To test their full model, Dr. Joshi and his colleagues collected data from an Amazon rainforest site with about 400 species in an area of 5,000 square meters. They found that their model’s predictions closely matched what happened in real life at the site.
It is the first time that a vegetation model has performed realistically over different time scales and with very few parameters, according to Dr. Joshi, a researcher at the International Institute for Applied Systems Analysis in Laxenburg, Austria.
“It gives you the ability to predict forest performance for unknown conditions,” he said. “That makes it much more useful to predict the response of global forests to future climate scenarios.”
While tall trees are often considered more vulnerable to arid conditions than shorter ones, much remains to be discovered about why and to what extent a tree’s height affects drought resistance.
dr. Laura Fernández de Uña leads the Horizon-funded DISTRESS projectwho studies how a tree’s ability to transport water changes with height and how that can affect drought responses.
She and her colleagues are ready to shake up some conventional wisdom in the field.
“We see certain differences between individual trees and also between species species,” said Dr Fernández de Uña, a postdoctoral researcher at the CREAF Public Research Center in Barcelona, Spain.
Unsurprisingly, research confirms that it is more difficult for water to reach the heights of taller trees. Even under normal circumstances, gravity is a fundamental impediment.
During a drought, it is more difficult for trees to extract water from dry soil and pull it up. This increases the risk of water-carrying pipes aspirating air bubbles, which can block the flow (similar to emboli in human blood vessels). If air bubbles form, parts of a tree can no longer receive water and die.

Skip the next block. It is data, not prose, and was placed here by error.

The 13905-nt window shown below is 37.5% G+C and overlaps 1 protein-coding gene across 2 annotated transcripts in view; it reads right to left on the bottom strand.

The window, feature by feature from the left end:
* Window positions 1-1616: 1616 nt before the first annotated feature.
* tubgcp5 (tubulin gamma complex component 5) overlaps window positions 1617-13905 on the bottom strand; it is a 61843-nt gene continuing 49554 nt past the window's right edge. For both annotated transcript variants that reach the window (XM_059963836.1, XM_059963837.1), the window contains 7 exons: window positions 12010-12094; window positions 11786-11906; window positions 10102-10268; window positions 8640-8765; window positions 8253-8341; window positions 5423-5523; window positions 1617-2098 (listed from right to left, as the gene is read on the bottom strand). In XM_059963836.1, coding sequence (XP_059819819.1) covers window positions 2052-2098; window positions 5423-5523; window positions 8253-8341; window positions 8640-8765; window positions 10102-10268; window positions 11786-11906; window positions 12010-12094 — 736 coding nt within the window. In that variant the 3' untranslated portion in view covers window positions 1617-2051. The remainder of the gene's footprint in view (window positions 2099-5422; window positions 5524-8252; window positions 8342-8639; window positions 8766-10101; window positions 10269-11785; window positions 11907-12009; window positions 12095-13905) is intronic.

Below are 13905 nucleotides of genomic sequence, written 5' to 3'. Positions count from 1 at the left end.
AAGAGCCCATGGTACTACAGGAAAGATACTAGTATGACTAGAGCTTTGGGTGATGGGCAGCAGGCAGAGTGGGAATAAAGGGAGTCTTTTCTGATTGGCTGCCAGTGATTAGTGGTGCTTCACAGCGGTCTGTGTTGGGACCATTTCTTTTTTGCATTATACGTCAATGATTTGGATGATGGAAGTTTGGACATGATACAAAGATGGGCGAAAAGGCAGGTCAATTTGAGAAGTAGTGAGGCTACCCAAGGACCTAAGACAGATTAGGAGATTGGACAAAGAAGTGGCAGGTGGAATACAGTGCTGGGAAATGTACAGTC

In addition, tall trees in a forest are exposed to more heat and wind and less humidity. “The conditions in the canopy itself are drier than for a smaller tree in the undergrowth,” says Dr Fernández de Uña. ‘All of this is negative for tall trees during drought.’
Nevertheless, past research indicates that tall trees can adapt to heat and water stress or even cope better than small trees. For example, they can expand their water-conducting pipes to get more flow in their long trunks.
In addition, larger trees have more roots that reach greater depths, allowing access to water even when topsoil levels are low.
They also tend to have thicker trunks, allowing larger trees to store more carbohydrates and water.
for dr. Fernández de Uña all this shows that – contrary to popular belief – tall trees have a fighting chance when temperatures rise and water becomes scarce for extended periods of time.
“They can adapt and overcome their limitations,” she said. “We need to be more open to how they might respond to drought. If it weren’t worth it to be tall, trees wouldn’t grow tall.’
The research in this article was funded through the EU’s Marie Skłodowska-Curie Actions (MSCA). The article was originally published in Horizonthe EU Research and Innovation Magazine.